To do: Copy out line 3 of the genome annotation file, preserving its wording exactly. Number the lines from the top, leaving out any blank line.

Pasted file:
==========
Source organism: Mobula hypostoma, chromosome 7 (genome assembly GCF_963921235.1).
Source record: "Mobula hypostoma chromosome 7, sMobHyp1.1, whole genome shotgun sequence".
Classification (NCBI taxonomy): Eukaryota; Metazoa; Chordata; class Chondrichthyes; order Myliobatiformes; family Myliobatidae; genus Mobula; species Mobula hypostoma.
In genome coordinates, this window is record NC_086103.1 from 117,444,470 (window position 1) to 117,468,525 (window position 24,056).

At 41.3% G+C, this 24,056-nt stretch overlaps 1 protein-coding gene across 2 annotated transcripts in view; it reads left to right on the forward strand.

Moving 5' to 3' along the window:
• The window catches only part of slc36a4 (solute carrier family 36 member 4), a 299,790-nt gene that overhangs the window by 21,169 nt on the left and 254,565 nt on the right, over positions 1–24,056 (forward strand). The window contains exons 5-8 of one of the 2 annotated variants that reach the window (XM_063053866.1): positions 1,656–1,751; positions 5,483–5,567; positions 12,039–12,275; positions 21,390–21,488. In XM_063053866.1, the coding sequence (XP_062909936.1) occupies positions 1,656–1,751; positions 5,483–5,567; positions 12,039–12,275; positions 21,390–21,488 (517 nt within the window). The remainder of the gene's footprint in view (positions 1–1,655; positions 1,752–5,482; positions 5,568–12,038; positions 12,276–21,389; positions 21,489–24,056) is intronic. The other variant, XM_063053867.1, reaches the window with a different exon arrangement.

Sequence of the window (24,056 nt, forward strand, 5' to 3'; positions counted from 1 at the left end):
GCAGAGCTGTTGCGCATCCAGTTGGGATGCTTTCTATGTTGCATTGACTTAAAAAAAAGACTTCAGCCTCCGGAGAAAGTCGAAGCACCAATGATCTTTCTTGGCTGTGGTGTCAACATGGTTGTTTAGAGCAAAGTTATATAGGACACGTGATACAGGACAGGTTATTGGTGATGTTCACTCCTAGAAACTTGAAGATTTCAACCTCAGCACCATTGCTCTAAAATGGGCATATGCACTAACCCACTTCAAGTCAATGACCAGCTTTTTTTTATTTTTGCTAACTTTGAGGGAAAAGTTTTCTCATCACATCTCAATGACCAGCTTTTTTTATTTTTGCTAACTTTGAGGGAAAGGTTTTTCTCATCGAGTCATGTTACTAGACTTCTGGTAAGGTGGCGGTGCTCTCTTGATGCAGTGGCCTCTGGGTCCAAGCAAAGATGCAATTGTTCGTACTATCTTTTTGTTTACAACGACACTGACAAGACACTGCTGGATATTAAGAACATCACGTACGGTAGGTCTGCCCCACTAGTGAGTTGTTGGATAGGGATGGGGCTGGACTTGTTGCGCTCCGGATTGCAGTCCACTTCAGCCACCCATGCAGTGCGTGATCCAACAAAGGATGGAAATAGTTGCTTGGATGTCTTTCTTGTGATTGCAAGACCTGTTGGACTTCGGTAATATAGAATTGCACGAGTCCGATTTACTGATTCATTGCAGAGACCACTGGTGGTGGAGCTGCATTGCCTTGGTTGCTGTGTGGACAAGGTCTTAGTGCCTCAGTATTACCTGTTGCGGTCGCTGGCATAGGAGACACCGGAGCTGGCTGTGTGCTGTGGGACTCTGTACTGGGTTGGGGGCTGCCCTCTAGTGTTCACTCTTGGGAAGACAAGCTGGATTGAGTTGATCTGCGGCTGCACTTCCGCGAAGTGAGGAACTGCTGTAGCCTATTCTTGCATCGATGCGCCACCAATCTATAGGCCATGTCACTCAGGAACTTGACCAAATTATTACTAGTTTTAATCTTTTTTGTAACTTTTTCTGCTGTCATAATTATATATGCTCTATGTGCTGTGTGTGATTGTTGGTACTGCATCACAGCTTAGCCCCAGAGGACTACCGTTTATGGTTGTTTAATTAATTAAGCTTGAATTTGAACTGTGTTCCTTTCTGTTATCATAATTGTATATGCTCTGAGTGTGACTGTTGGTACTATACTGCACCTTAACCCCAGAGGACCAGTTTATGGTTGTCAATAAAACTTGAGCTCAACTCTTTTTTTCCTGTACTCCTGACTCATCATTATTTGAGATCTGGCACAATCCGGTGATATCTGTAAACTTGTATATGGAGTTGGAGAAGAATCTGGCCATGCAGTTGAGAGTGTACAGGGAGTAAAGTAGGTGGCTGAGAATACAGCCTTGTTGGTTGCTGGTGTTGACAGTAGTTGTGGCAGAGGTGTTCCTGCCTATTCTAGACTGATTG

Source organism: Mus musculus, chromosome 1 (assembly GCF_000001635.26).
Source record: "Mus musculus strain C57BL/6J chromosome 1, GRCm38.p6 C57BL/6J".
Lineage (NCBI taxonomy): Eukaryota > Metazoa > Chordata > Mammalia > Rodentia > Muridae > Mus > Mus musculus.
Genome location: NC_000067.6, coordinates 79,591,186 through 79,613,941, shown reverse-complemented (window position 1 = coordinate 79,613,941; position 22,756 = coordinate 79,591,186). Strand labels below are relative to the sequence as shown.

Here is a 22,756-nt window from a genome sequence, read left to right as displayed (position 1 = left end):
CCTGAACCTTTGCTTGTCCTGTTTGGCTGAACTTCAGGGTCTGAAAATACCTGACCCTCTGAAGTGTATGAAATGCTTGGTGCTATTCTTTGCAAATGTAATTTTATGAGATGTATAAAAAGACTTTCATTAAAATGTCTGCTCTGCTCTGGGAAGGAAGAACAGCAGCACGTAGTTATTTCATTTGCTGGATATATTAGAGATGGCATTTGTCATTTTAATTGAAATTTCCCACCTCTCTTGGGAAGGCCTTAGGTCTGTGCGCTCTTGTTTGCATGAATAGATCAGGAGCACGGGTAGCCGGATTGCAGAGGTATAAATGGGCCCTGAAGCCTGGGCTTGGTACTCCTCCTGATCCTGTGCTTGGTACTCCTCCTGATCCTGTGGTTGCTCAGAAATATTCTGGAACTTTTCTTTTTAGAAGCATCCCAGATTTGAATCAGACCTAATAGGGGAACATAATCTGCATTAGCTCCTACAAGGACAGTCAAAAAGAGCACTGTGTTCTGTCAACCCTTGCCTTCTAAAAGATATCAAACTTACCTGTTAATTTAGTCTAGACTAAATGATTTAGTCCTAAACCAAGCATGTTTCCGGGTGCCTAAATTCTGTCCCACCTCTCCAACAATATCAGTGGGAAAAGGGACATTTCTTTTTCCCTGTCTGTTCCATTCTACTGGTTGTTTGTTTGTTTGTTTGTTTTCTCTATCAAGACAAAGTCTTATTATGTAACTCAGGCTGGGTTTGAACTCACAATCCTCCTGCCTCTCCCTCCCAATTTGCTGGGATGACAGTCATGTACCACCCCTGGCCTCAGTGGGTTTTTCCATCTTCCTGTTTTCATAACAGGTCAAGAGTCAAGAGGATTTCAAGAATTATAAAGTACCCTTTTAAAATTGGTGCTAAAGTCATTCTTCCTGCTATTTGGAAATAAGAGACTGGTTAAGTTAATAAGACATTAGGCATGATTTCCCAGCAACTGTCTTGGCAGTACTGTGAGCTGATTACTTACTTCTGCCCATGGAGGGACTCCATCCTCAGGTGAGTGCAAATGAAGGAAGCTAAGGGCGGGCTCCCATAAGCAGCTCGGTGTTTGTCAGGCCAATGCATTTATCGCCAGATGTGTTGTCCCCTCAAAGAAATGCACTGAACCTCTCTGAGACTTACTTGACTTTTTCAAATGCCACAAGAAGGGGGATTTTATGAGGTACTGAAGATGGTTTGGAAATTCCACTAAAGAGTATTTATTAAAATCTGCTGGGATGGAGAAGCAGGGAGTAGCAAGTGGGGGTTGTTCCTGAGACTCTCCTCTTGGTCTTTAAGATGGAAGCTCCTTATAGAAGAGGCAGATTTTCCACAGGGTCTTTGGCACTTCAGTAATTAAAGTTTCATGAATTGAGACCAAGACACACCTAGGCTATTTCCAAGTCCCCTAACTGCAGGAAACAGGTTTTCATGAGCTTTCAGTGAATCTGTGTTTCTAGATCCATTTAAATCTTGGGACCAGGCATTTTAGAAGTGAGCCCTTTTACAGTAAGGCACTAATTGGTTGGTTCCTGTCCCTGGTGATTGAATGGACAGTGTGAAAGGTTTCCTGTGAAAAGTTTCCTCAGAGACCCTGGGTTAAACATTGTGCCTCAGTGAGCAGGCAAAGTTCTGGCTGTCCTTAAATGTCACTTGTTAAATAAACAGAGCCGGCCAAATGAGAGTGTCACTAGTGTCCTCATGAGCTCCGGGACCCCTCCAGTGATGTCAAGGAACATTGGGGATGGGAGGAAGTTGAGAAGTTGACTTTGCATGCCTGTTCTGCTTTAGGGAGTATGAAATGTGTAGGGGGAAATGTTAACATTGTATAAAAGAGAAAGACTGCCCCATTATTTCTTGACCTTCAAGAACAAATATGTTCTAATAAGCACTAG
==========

Classification (NCBI taxonomy): Eukaryota; Metazoa; Chordata; class Chondrichthyes; order Myliobatiformes; family Myliobatidae; genus Mobula; species Mobula hypostoma.